max file size

Matt McCutchen matt at
Thu Nov 12 23:38:48 MST 2009

On Mon, 2009-11-09 at 18:20 +0100, Heinz-Josef Claes wrote:
> Am Montag, 9. November 2009 17:48:35 schrieb Matt McCutchen:
> > On Mon, 2009-11-09 at 11:43 +0100, Heinz-Josef Claes wrote:
> > > does anybody know what's the maximum file size (terabytes?) when using
> > > rsync with options --checksum and / or --inplace?
> > >
> > > What file sizes have been tested in reality? Are there any experiences
> > > using rsync (with --checksum and / or --inplace) for big files with
> > > several / dozens or terabytes?
> > 
> > I don't believe rsync has a fixed maximum size other than "what can fit
> > in 64 bits", but I can't speak to any reliability issues that might come
> > up with extremely large files.
> > 
> I've read about a fix for overrun checksum buffers with more than some hundred 
> terabytes but that was just something undefined . . .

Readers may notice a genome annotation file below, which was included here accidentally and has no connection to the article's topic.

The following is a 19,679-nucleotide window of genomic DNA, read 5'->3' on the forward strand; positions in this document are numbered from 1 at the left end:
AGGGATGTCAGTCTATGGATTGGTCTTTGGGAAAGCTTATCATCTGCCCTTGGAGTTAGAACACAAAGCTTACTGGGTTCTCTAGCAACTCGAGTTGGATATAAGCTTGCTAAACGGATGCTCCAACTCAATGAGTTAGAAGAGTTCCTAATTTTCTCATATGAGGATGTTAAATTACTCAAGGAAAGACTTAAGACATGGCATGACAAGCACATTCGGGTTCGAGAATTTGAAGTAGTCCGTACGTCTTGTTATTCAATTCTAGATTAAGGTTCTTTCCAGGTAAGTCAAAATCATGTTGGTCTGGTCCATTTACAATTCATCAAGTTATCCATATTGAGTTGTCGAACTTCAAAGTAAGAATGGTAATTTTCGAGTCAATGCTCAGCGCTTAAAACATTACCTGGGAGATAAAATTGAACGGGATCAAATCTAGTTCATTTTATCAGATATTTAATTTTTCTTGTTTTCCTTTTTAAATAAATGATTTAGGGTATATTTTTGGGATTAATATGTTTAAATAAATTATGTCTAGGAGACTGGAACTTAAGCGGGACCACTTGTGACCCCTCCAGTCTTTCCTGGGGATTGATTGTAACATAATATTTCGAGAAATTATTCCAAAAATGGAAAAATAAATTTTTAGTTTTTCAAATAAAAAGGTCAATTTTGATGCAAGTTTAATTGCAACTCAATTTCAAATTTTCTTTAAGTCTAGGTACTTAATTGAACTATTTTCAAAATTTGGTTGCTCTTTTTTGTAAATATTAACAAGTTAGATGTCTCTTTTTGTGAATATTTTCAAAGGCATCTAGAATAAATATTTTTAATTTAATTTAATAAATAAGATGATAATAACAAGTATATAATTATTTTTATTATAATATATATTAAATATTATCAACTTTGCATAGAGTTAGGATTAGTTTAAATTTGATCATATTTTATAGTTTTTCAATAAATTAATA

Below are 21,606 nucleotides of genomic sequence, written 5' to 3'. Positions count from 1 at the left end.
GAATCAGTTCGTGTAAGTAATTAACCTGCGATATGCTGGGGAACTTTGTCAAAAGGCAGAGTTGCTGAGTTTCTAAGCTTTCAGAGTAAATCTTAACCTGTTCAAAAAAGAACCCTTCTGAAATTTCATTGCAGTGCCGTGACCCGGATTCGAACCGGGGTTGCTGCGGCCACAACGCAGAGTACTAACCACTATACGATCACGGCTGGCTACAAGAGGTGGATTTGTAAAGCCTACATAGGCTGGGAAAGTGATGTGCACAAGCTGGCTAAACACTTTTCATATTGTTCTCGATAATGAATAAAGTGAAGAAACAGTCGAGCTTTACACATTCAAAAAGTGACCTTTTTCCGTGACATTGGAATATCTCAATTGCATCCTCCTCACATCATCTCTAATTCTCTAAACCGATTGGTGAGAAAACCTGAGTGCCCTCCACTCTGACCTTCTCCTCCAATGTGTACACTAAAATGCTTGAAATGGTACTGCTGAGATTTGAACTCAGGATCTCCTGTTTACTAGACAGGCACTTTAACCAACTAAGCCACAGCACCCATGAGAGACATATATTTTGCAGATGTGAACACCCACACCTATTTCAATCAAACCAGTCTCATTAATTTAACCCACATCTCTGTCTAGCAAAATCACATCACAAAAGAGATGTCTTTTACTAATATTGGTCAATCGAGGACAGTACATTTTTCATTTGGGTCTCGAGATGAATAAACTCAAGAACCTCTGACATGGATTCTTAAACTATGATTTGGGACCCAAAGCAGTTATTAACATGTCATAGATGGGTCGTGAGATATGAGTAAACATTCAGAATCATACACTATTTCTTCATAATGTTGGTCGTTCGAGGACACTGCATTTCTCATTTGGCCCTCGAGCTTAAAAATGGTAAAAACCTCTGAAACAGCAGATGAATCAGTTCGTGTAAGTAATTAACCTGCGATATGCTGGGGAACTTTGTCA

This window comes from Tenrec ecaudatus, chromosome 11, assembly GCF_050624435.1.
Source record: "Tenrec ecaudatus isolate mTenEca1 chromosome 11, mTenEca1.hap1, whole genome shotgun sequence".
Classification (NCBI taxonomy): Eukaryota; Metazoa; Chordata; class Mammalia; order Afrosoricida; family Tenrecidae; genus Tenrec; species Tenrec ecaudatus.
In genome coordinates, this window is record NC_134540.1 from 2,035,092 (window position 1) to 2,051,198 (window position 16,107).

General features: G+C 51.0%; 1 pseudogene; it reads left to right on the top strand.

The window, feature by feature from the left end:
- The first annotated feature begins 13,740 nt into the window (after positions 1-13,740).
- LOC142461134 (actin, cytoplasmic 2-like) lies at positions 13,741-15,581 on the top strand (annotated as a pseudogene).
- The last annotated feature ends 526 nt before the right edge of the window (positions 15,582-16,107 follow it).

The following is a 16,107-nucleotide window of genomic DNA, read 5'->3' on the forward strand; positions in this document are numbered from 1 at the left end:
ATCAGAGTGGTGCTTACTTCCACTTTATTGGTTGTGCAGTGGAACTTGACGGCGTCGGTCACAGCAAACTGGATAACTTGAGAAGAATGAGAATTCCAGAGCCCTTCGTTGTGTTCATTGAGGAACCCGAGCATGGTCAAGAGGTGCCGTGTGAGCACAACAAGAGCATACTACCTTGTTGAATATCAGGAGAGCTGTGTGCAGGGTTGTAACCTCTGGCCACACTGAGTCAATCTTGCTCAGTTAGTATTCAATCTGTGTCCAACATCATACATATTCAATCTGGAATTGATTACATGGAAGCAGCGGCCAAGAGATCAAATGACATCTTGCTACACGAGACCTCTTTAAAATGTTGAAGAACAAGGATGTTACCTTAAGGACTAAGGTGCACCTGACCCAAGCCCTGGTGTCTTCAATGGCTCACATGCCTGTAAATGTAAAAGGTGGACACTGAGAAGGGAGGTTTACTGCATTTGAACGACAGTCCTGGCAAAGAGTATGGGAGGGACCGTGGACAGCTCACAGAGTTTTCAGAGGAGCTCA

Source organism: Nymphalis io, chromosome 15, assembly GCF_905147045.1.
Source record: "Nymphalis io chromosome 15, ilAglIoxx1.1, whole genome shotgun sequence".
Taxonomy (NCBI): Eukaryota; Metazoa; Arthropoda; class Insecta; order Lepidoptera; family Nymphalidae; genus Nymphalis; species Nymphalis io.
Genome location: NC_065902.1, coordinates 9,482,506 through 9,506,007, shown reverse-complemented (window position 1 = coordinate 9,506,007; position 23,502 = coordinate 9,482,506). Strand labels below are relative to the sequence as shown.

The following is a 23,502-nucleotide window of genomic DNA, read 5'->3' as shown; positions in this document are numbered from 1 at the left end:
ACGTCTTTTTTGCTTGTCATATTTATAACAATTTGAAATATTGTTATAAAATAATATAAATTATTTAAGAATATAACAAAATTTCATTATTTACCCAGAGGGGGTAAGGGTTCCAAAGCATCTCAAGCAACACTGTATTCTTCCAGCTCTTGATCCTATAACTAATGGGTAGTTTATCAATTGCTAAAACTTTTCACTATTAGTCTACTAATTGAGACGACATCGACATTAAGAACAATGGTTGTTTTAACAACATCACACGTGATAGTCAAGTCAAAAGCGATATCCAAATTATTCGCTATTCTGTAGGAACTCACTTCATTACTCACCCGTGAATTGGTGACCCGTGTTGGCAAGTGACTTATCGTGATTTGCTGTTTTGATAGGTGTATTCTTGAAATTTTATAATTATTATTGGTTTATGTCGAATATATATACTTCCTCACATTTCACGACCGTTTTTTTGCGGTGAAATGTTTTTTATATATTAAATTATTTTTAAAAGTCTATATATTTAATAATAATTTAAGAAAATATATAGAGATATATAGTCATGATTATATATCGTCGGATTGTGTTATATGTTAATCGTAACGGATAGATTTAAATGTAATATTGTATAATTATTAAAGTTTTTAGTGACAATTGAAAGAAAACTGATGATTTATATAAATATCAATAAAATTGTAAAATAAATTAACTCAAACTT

Indeed, I forgot about that.  The delta-transfer algorithm doesn't work
for files longer than 2^31 blocks.  With the default maximum block size
of 2^17, the limit is 2^48 bytes or 256 TB.  You could stretch the limit
by fixing a larger block size with --block-size .  See:

> > For what purpose are you considering --checksum?  In the case where the
> > file's size hasn't changed (probably true for large image files), it
> > will add an extra full read of the file on both sides before the
> > transfer begins, which would be very expensive for multi-terabyte files.
> I want to check if the following is possible:
> 1. transport a big block of data (several terabytes) physically from location 
> A to location B (very long distance) via tapes (or disks).
> (Location A and B use different storage technologies.)
> When the tapes arrive in location B, the block of data has changed in location 
> A (a program / OS is running and storing data in it).
> 2. shutdown application / OS in location A, rsync the delta between Location A 
> and B online, then restart the system in location B.
> (Perhaps step 2 has to be done multiple times.)

Since the source and destination versions are practically certain to
differ, --checksum would serve no purpose.  See the man page description
of --checksum.


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